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BBR Staff Writer[1] Published 09 April 2018

The US Securities and Exchange Commission (SEC) has imposed a fine of $15m on three investment advisers over breaching fiduciary duties and raising improper fees from the clients

As per the SEC’s orders, PNC Investments, Securities America Advisors and Geneos Wealth Management have been failed to disclose conflicts of interest and violated their duty to seek best execution by investing advisory clients in higher-cost mutual fund shares when lower-cost shares of the same funds were available.

Geneos has also been fined for failing to identify its revised mutual fund selection disclosures as a “material change” in its 2017 disclosure brochure.  

The firms will collectively pay a fine of $15m, of which $12m will be distributed to harmed clients.

PNCI required to pay $6.4m in disgorgement and prejudgment interest along with a $900,000 penalty, while Geneos need to pay $5m in disgorgement and prejudgment interest along with a $775,000 penalty.

SAA required to pay $1.5m in disgorgement and prejudgment interest along with a $250,000 penalty

SEC’s orders determined that PNCI and Geneos failed to disclose the conflict of interest associated with compensation they secured from third parties for investing clients in specific mutual funds.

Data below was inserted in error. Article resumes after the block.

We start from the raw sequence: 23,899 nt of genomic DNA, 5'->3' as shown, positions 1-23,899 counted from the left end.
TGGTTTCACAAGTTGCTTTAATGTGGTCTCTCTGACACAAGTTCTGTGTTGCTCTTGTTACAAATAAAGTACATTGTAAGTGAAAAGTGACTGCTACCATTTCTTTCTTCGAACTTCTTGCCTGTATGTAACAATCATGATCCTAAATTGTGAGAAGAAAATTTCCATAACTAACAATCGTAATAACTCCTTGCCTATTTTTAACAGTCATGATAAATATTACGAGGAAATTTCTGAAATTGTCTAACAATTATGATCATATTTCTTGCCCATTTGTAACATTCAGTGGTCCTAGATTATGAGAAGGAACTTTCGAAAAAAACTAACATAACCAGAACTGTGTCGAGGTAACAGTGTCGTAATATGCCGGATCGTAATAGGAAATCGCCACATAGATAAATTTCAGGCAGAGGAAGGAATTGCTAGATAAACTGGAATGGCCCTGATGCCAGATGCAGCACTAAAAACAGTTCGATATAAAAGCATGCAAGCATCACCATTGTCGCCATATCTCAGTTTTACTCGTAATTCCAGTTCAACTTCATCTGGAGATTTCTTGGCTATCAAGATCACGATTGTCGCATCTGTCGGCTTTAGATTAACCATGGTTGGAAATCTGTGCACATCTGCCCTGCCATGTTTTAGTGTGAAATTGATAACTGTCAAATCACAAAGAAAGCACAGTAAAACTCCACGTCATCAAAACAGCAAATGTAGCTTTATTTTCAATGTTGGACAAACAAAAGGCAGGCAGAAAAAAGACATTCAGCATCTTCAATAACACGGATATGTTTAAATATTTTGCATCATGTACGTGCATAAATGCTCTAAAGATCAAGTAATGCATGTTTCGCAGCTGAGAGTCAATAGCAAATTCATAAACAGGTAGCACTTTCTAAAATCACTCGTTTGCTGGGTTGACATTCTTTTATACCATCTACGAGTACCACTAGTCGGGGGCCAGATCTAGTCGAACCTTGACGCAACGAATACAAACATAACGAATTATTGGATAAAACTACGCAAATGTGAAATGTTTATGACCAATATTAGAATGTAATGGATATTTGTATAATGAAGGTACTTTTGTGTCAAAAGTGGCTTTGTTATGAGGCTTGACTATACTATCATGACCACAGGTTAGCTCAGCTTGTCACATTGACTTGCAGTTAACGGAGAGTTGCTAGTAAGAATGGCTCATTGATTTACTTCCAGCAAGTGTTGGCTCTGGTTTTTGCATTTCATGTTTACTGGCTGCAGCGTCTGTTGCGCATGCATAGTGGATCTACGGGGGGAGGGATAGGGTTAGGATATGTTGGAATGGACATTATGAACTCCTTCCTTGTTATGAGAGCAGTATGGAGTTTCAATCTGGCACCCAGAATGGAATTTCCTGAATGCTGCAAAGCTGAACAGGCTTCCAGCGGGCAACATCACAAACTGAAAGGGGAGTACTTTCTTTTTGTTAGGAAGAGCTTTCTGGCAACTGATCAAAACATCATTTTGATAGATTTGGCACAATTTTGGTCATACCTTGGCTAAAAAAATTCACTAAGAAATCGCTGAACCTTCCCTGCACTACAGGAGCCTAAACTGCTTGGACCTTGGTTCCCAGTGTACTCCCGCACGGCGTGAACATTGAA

SEC also found that PNCI improperly charged advisory fees to client accounts for periods when there was no assigned investment advisory representative.

SEC said that the share class selection disclosure initiative will allow eligible advisers until 12 June of this year to self-report similar misconduct and take advantage of the Enforcement Division’s willingness to recommend favorable settlement terms, including no civil penalties against the adviser

US SEC asset management unit co-chief Dabney O’Riordan said: “These disclosure failures cause real harm to clients.

 “We strongly encourage eligible firms to participate in

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currensceneFLOGO WHTsquareThough not the oldest form of currency, some form of shell money appears to have been found on almost every continent. The shell most widely used worldwide as currency was the shell of Cypraea moneta, the money cowry.

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